"Bright field microscopy as an alternative to whole cell fluorescence in automated analysis of macrophage images" [PDF]

by Jyrki Selinummi, Pekka Ruusuvuori, Irina Podolsky, Adrian Ozinsky, Elizabeth Gold, Olli Yli-Harja, Alan Aderem, and Ilya Shmulevich. PLoS ONE, 4(10): e7497.

See the Downloads page for all the data used in the preparation of the paper.

Motivation and basics of the method

Flowchart of the image analysis procedure:

The whole cell fluorescence in the second step can be replaced by contrast enhanced bright field images.

(click to enlarge)

In the article, we present methods for improving contrast in bright field microscopy, removing the need for whole cell fluorescent staining in automated image analysis. We show that the enhanced bright field images can be directly applied in automated whole cell detection using the CellProfiler software, originally designed for fluorescence microscopy. Markers for each cell, such as fluorescent nuclei, are still required for single cell analysis.

The contrast enhanced images are constructed in the following way:
  1. Take a z-stack of 3 or more bright field images of different focus levels.
  2. For each x - y pixel location, measure how much the pixels' intensities vary in the z-dimension (from slice to slice).
Since the intensities vary only a little in background areas, the background appears dark in the resulting images. On the other hand, in areas occupied by cells there is more variation in the z-direction, making those pixels more bright. See the examples below.

Update Dec 17, 2009:
  • Note that you can easily test the projection by opening any z-stack of bright field images (e.g. the example stacks) in ImageJ, and selecting from the ImageJ menu: image - stacks - z-project - projection type: standard deviation
  • Based on very latest data, it seems the projections are somewhat sensitive to the slice selection after all. Commonly, stacks include slices that are too far away from optimal focus. When calculating the projection, try to select slices close to the best focus, and good results might also be obtained by selecting slices where cell borders are not very well visible. For the test data in this article, this phenomenon was not observed but any slices could be used for the projection as stated in the text.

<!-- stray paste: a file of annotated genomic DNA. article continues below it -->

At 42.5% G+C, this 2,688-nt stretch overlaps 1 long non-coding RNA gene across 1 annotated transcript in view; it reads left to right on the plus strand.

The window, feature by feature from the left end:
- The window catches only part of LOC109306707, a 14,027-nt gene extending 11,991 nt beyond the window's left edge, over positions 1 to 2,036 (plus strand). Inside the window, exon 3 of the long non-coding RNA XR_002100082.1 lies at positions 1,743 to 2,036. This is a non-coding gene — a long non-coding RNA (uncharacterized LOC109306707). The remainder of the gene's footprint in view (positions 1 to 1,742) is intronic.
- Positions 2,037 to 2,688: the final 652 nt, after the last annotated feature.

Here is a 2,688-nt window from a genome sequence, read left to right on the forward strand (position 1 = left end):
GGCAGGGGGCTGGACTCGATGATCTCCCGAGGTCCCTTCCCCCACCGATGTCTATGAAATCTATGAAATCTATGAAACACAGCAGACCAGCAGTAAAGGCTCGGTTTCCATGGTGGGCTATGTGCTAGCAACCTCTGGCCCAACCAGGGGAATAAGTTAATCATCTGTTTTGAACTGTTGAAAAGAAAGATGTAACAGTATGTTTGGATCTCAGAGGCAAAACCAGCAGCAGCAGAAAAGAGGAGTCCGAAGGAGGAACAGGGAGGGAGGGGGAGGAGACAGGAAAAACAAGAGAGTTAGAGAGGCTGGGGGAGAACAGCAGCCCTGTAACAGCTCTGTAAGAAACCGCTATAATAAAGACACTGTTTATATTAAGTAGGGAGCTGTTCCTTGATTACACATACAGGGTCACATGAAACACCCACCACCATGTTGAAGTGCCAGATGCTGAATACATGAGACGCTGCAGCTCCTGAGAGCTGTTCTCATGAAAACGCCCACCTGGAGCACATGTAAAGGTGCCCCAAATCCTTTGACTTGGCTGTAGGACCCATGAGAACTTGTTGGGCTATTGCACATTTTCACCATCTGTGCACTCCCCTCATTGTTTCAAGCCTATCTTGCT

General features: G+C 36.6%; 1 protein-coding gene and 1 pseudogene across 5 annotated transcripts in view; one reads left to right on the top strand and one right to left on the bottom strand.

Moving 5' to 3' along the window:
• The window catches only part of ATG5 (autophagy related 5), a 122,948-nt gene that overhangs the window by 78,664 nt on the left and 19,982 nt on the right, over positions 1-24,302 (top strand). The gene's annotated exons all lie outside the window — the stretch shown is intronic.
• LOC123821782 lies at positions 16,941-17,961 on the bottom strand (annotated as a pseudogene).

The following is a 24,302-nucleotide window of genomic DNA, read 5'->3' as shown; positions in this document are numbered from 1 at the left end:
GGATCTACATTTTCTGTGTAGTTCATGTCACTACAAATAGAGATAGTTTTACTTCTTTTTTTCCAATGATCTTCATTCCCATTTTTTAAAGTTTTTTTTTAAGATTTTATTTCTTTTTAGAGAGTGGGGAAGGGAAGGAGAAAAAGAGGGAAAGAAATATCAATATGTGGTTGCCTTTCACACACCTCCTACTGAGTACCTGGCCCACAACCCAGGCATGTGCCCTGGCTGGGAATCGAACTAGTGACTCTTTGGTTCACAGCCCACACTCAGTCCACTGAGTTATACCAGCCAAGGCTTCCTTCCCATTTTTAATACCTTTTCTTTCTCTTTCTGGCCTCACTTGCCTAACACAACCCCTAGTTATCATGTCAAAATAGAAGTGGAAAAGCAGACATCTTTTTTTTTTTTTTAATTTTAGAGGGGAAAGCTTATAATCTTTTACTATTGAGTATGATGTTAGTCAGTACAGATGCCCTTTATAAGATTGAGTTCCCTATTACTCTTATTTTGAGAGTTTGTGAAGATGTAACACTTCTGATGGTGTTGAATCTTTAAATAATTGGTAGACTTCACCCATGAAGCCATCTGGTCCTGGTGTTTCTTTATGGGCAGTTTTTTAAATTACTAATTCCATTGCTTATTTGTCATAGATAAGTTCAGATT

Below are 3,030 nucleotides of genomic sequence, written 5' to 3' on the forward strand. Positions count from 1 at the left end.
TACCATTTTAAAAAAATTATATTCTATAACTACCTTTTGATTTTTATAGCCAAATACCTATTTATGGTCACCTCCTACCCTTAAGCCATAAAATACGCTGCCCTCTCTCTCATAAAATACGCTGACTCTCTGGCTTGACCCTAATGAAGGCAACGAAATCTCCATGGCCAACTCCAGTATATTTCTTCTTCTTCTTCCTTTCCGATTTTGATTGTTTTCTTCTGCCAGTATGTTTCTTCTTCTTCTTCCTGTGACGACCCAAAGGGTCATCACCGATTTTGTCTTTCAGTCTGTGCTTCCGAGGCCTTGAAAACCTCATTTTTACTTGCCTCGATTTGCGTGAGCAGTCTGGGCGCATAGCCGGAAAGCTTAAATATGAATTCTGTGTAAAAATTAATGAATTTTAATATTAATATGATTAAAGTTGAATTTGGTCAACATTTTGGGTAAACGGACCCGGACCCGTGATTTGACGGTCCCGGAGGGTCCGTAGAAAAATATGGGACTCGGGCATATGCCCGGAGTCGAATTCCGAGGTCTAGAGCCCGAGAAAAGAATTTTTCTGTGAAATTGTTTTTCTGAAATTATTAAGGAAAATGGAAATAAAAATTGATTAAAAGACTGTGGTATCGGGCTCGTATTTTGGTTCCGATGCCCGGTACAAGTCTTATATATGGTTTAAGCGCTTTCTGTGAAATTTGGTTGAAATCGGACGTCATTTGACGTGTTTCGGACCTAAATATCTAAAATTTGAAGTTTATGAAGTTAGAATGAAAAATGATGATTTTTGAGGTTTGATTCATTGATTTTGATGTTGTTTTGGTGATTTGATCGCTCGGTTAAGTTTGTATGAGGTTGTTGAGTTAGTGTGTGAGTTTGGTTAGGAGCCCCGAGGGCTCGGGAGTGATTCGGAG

Contrast enhancement and whole cell detection with bright field 3-D stack projections

Left: Original bright field image.
Center: Contrast enhanced projection using bright field z-stacks (no fluorescence).
Right: Automated cell segmentation result. Fluorescence nuclei used as markers for each cell, and whole cell areas detected using the contrast enhanced bright field images.

(click to enlarge)

Contrast enhancement example #2

(a) Low contrast bright field image.
(b) Fluorescence staining for whole cell detection.
(c) Standard deviation projection of stack of bright field images. No fluorescence required.
(d) Inverse of the projection for another visualization of the projection result in (c).

In addition to increased contrast, the projection (c and d) also suppresses background nonuniformities visible in (a).



Fluorescence microscopy is the standard tool for detection and analysis of cellular phenomena. This technique, however, has a number of drawbacks such as the limited number of available fluorescent channels in microscopes, overlapping excitation and emission spectra of the stains, and phototoxicity.


We here present and validate a method to automatically detect cell population outlines directly from bright field images. By imaging samples with several focus levels forming a bright field z-stack, and by measuring the intensity variations of this stack over the z-dimension, we construct a new two dimensional projection image of increased contrast. With additional information for locations of each cell, such as stained nuclei, this bright field projection image can be used instead of whole cell fluorescence to locate borders of individual cells, separating touching cells, and enabling single cell analysis. Using the popular CellProfiler freeware cell image analysis software mainly targeted for fluorescence microscopy, we validate our method by automatically segmenting low contrast and rather complex shaped murine macrophage cells.


The proposed approach frees up a fluorescence channel, which can be used for subcellular studies. It also facilitates cell shape measurement in experiments where whole cell fluorescent staining is either not available, or is dependent on a particular experimental condition. We show that whole cell area detection results using our projected bright field images match closely to the standard approach where cell areas are localized using fluorescence, and conclude that the high contrast bright field projection image can directly replace one fluorescent channel in whole cell quantification. Matlab code for calculating the projections can be downloaded from the supplementary site: